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Canada — A police state?

Posted on March 10, 2015 by Sunny South News

By Debby Gregorash
For the Sunny South News

The Harper government is fast tracking Bill C-51, which is being called, the “Secret Police” Bill. Last October, a mentally ill man murdered a soldier in Ottawa and put out a video saying he was seeking revenge for Canadian forces invading Afghanistan and Iraq. I remember watching the news that day and I turned to my husband and said, “This is just the opportunity Harper was looking for to turn us into a police state.”
Harper has been capitalizing on the fear of terrorism, trying to whip up panic in order to pass legislation that will take away privacy rights and freedoms, which is ironic because Harper says the jihadists want to take away our freedom. Well, if Harper’s bill passes, they’ve won.
Privacy Commissioner David Therrien says Canadians want to be safe but they also care profoundly about their privacy rights. Even the Globe and Mail editorial board, which endorsed Harper’s election, is accusing Harper of using his new spying law to create a secret police force. Therrien says the bill would provide 17 federal government agencies with almost limitless powers to monitor and profile ordinary Canadians, with a view to identifying security threats among them. They would be aware of all interactions you and I have with the government including tax information and details about our business and vacation travel. “The loss of privacy is clearly excessive. In a country governed by the rule of law, it should not be left for national security and other government agencies to determine the limits of their own powers,” Therrien said.
Currently, 14 of the 17 agencies that will receive information on you are not subject to independent oversight. Peaceful protesters could be targeted by Bill C-51. For example, former Natural Resources Minister Joe Oliver, now finance minister, calls people who march in support of clean water, air, soil and biodiversity — eco-terrorists and radicals. Those trying to stop petroleum pipelines to protect First Nations tribal lands and regional economies are in the legislative rifle-sights of Stephen Harper and his petro friends.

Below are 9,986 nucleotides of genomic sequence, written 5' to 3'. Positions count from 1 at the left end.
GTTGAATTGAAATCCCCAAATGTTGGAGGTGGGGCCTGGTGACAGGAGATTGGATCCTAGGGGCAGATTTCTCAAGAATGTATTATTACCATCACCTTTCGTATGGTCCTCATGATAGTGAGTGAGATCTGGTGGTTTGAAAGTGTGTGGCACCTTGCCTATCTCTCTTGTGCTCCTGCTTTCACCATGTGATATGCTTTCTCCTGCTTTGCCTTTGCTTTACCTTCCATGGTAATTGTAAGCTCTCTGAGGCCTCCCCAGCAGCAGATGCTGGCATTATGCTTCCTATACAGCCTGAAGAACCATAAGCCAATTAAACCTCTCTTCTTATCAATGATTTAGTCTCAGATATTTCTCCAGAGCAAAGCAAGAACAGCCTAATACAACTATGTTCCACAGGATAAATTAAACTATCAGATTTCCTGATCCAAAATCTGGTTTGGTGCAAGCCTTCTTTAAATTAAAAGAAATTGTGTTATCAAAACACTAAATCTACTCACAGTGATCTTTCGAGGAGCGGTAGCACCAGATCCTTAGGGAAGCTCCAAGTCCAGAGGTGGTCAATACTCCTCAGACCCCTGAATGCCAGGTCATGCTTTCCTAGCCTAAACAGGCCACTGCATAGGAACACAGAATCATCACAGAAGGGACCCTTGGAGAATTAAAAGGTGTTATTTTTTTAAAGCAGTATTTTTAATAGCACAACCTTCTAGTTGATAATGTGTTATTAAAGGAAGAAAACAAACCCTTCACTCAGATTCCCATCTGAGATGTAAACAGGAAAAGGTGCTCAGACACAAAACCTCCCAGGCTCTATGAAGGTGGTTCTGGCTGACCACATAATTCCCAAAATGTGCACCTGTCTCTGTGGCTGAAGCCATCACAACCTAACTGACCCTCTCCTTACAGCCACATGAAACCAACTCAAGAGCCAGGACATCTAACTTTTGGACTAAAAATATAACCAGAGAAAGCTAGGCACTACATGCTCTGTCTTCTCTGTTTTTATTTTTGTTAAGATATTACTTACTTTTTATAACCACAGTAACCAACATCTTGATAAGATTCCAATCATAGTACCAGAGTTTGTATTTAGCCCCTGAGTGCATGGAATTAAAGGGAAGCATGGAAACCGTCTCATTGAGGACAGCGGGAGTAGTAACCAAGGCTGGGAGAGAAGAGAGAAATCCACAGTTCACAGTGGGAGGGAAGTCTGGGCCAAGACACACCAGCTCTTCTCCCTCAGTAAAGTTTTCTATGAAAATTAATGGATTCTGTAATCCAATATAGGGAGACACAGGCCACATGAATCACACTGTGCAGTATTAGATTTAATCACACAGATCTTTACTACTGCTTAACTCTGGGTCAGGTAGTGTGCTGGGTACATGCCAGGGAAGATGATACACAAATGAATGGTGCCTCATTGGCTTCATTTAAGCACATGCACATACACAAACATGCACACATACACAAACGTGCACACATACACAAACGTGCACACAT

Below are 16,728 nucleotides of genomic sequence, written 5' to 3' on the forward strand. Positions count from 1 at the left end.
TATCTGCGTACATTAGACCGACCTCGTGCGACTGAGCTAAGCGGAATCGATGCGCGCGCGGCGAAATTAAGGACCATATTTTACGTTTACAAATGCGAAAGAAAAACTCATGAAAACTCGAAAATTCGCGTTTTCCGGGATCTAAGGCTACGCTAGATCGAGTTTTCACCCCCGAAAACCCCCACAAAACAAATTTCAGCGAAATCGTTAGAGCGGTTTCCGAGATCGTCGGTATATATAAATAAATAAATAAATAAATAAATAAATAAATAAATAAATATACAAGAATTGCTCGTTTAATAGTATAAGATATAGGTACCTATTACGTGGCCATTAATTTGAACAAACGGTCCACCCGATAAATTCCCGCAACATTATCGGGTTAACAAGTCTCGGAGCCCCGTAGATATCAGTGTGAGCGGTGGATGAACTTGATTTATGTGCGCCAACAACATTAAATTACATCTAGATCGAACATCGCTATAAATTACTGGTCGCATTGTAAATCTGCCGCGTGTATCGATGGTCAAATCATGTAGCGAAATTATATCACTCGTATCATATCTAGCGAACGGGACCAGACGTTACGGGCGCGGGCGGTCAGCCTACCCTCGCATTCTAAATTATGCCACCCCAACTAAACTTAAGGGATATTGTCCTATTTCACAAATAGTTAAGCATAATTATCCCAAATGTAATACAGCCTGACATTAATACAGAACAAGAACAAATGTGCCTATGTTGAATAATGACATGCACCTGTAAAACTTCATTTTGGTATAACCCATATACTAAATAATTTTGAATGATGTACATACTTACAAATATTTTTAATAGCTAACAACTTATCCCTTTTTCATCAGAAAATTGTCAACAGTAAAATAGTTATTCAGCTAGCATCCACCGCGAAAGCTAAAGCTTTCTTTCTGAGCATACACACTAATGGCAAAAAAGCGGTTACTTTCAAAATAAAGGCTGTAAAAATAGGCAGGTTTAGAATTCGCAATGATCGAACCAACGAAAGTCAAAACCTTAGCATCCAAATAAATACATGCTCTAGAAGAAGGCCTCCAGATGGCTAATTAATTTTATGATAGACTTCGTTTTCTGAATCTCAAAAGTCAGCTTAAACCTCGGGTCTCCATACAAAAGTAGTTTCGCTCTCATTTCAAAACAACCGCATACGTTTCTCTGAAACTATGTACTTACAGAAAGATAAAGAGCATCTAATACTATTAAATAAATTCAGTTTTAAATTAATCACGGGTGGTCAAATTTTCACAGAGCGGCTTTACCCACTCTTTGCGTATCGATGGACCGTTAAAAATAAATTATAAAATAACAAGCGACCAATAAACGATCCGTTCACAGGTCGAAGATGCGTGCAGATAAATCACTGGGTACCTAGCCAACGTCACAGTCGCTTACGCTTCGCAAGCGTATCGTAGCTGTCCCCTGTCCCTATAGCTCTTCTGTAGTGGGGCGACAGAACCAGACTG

Law professors Forcese of University of Ottawa and Roach of University of Toronto do not have confidence CSIS won’t be used to target political enemies of the government. CSIS has spied on environmental groups, co-operating with the RCMP, the oil industry and government. The Conservatives fight proper environmental assessments and protection. For example, Harper removed protection for 2.5 million lakes and rivers in Canada. Only 82 will be protected. This means there is no protection for all those lakes and rivers, which pipelines will cross.
Harper has pushed the Canada Revenue Agency to investigate environmental charities, making no effort to hide his contempt of any group that might criticize this government’s adulation of Alberta’s fossil fuel export economy.
This vague, “Secret Police,” Bill risks criminalizing speech, by making it illegal for anyone to advocate or “promote” terrorism. The thing is, who gets to interpret what is promoting terrorism and who gets to define what terrorism is? Minister Joe Oliver thinks I’m a terrorist because I defend nature. The Bill talks about “preventative arrests.”
The Harper government shut down the office of CSIS inspector general in 2012 and replaced it with the after-the-fact Security Intelligence Review Committee, a part-time committee that amounts to nothing. There will be essentially no oversight of CSIS. Former Canadian Security Intelligence Service (CSIS) officer Francois Lavigne is worried about Bill C-51. He finds it convenient radicalized people are in the limelight when more Canadians are killed by drunk drivers and gang violence.
On Mar. 6, RCMP commissioner Bob Paulson said the current legislation would be enough to lay charges against someone like the Ottawa shooter, that there was no problem with sharing information between government agencies.
We need full Parliamentary hearings on Bill C-51 in order to hear what CSIS experts have to say.

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